“So she sat, corpse-like, as we played at cards; the frillings and trimmings on her bridal dress, looking like earthy paper. I knew nothing then of the discoveries that are occasionally made of bodies buried in ancient times, which fall to powder in the moment of being distinctly seen; but, I have often thought since, that she must have looked as if the admission of the natural light of day would have struck her to dust.”

Now, this doesn’t leave the reader with a lot to imagine on their own; everything’s already there, so there’s no creative collaboration. It’s a bit more like watching a film, and while some readers will relish such details, others will just glaze over or skip it. Yet I do think that Dickens handles this method as well as he can. It’s clear, using concrete details instead of generalities and it includes a number of poignant metaphors (comparing Miss Havisham to a waxwork, a skeleton, and a corpse), which makes it stay with the reader, yet it is a lot of page time spent just on one image. However, because Miss Havisham is such a main character in “Great Expectations,” this is time-well-wasted, but it could easily be overwhelming in a different sort of book or with a less pivotal character.

This is my third contribution to the “Characters in Costume” blogfest. You can find the rest of them here, on the recaps for the first,  second, and third day.

Thanks everyone for participating! I greatly enjoyed it.

Copyright 2016 Andrea Lundgren

Photo by gwaddell, Creative Commons

6 thoughts on “Describing a Memorable Character: Miss Havisham

  1. I think I usually do glaze over physical descriptions, though I have to admit that Dickens does it in such a riveting fashion in this case – no wonder it feels like all the films one sees are a bit of a letdown in comparison.

    I wonder if directors prefer less detail in a book they are adapting?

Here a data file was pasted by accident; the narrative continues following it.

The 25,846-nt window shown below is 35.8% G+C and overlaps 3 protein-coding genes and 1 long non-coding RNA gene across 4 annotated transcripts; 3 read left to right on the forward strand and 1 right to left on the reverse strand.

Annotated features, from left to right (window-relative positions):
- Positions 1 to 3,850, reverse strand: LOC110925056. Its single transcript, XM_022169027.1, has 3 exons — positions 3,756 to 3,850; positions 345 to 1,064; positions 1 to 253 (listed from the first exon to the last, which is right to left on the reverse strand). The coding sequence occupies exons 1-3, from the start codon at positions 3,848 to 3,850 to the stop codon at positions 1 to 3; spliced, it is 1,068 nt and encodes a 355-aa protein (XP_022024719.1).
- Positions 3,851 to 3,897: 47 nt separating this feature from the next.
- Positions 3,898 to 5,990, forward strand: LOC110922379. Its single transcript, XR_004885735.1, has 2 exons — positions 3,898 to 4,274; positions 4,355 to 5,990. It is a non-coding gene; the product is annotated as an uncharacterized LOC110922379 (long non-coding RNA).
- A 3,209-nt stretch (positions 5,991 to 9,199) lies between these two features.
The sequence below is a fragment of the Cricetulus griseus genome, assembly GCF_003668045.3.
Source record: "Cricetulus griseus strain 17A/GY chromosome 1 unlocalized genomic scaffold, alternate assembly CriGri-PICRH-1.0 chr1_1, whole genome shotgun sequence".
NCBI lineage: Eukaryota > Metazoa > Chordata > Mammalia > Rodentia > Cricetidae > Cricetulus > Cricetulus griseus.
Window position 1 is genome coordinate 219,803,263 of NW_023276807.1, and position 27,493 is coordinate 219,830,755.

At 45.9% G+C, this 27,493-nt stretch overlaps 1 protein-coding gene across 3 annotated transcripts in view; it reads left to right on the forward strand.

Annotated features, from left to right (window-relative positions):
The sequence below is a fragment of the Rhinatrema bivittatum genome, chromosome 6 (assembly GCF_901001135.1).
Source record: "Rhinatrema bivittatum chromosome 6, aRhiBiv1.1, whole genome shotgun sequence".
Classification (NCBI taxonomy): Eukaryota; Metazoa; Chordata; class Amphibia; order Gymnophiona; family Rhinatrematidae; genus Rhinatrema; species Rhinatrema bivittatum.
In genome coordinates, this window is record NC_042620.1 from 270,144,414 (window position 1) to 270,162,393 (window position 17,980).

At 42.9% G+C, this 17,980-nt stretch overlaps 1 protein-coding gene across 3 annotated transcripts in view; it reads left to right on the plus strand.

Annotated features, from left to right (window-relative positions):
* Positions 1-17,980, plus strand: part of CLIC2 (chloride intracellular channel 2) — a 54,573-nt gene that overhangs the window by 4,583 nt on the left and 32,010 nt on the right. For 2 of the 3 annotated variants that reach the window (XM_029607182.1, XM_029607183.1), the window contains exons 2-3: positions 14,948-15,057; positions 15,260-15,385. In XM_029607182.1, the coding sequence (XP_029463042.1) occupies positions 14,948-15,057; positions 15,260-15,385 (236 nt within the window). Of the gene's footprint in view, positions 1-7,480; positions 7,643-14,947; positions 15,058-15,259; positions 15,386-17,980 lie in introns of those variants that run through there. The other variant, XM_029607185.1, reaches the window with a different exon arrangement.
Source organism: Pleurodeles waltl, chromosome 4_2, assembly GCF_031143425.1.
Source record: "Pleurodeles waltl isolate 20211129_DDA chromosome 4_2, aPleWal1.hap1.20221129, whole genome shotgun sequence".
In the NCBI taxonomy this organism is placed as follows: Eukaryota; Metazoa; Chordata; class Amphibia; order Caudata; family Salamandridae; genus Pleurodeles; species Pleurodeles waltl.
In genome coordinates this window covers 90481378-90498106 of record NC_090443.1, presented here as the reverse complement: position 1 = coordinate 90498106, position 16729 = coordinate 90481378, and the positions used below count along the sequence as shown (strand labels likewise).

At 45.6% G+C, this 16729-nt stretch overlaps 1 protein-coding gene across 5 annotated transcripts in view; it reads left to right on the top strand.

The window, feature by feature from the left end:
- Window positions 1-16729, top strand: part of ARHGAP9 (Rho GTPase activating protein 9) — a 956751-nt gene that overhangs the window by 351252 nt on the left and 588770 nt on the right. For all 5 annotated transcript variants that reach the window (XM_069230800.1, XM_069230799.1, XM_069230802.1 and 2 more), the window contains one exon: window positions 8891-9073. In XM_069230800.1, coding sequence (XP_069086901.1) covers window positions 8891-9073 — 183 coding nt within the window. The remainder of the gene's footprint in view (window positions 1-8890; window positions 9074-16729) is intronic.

Do you have a preferred style when reading a book? The minimal, the middle? I used to think I preferred the minimal, but after reading you series of posts, I’ve realized that perhaps it depends on the book. Perhaps if I’m glazing over a physical description, it’s not because I don’t like the method so much as it was badly done. 🙂

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  2. I often complain about too much detail in a book, but I love Dickens’ writing so much he could burble on forever and I’d still be hooked. This is a great description, though despite its length it always leaves me with questions – did she undress at night? Did she never have her clothes laundered?? What about her underwear??? And would that silk stocking really have survived all these years to just be a bit ragged? I think perhaps I’m overthinking… 😉

    I’ve enjoyed your comparisons – I’m sure I’ll be paying more attention to see how authors do it in the next few books I read.

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    1. I think those are great questions; I think maybe Miss Havisham just slept at the changing table. 🙂 And if she doesn’t go anywhere, her silk stocking might’ve survived, but one would think her hair and bodily smells would be overwhelming. Maybe it’s a good thing he didn’t go into that kind of detail. 🙂